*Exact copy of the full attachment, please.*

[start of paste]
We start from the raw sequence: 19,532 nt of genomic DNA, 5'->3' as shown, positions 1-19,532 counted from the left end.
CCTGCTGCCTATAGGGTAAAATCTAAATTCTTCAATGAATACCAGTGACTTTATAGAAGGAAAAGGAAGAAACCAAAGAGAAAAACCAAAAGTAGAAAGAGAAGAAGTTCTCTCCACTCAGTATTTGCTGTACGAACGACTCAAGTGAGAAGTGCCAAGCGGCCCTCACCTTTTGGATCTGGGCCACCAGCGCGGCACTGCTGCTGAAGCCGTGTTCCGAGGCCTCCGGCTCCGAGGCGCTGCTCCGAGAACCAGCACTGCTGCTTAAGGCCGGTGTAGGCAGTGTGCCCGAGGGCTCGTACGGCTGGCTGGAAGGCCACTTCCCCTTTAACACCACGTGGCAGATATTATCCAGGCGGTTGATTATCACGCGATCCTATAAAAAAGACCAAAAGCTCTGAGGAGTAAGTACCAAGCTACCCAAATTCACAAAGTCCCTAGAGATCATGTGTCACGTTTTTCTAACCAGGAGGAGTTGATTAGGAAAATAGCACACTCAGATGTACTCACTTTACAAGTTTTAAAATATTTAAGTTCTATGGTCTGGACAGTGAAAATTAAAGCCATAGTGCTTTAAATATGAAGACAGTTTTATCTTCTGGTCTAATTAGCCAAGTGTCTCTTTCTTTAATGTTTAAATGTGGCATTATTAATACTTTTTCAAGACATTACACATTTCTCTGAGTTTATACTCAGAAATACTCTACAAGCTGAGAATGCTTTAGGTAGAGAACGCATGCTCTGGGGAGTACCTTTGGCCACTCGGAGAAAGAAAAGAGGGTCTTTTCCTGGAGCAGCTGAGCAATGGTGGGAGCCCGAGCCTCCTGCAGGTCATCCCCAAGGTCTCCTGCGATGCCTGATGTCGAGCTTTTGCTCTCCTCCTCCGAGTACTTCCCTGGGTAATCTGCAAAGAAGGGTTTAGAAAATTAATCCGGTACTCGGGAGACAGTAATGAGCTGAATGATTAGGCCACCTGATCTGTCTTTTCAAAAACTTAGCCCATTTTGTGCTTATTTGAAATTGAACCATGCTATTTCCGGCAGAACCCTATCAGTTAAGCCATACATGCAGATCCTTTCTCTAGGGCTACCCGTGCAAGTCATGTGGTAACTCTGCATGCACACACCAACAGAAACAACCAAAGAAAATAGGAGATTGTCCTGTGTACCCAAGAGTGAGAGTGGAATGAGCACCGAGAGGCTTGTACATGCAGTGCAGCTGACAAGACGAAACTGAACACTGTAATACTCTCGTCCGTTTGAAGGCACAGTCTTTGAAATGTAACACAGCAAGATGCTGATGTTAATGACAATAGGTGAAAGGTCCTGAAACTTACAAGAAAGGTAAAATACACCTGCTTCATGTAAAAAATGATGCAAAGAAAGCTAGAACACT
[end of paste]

We start from the raw sequence: 19,532 nt of genomic DNA, 5'->3' as shown, positions 1-19,532 counted from the left end.
CCTGCTGCCTATAGGGTAAAATCTAAATTCTTCAATGAATACCAGTGACTTTATAGAAGGAAAAGGAAGAAACCAAAGAGAAAAACCAAAAGTAGAAAGAGAAGAAGTTCTCTCCACTCAGTATTTGCTGTACGAACGACTCAAGTGAGAAGTGCCAAGCGGCCCTCACCTTTTGGATCTGGGCCACCAGCGCGGCACTGCTGCTGAAGCCGTGTTCCGAGGCCTCCGGCTCCGAGGCGCTGCTCCGAGAACCAGCACTGCTGCTTAAGGCCGGTGTAGGCAGTGTGCCCGAGGGCTCGTACGGCTGGCTGGAAGGCCACTTCCCCTTTAACACCACGTGGCAGATATTATCCAGGCGGTTGATTATCACGCGATCCTATAAAAAAGACCAAAAGCTCTGAGGAGTAAGTACCAAGCTACCCAAATTCACAAAGTCCCTAGAGATCATGTGTCACGTTTTTCTAACCAGGAGGAGTTGATTAGGAAAATAGCACACTCAGATGTACTCACTTTACAAGTTTTAAAATATTTAAGTTCTATGGTCTGGACAGTGAAAATTAAAGCCATAGTGCTTTAAATATGAAGACAGTTTTATCTTCTGGTCTAATTAGCCAAGTGTCTCTTTCTTTAATGTTTAAATGTGGCATTATTAATACTTTTTCAAGACATTACACATTTCTCTGAGTTTATACTCAGAAATACTCTACAAGCTGAGAATGCTTTAGGTAGAGAACGCATGCTCTGGGGAGTACCTTTGGCCACTCGGAGAAAGAAAAGAGGGTCTTTTCCTGGAGCAGCTGAGCAATGGTGGGAGCCCGAGCCTCCTGCAGGTCATCCCCAAGGTCTCCTGCGATGCCTGATGTCGAGCTTTTGCTCTCCTCCTCCGAGTACTTCCCTGGGTAATCTGCAAAGAAGGGTTTAGAAAATTAATCCGGTACTCGGGAGACAGTAATGAGCTGAATGATTAGGCCACCTGATCTGTCTTTTCAAAAACTTAGCCCATTTTGTGCTTATTTGAAATTGAACCATGCTATTTCCGGCAGAACCCTATCAGTTAAGCCATACATGCAGATCCTTTCTCTAGGGCTACCCGTGCAAGTCATGTGGTAACTCTGCATGCACACACCAACAGAAACAACCAAAGAAAATAGGAGATTGTCCTGTGTACCCAAGAGTGAGAGTGGAATGAGCACCGAGAGGCTTGTACATGCAGTGCAGCTGACAAGACGAAACTGAACACTGTAATACTCTCGTCCGTTTGAAGGCACAGTCTTTGAAATGTAACACAGCAAGATGCTGATGTTAATGACAATAGGTGAAAGGTCCTGAAACTTACAAGAAAGGTAAAATACACCTGCTTCATGTAAAAAATGATGCAAAGAAAGCTAGAACACT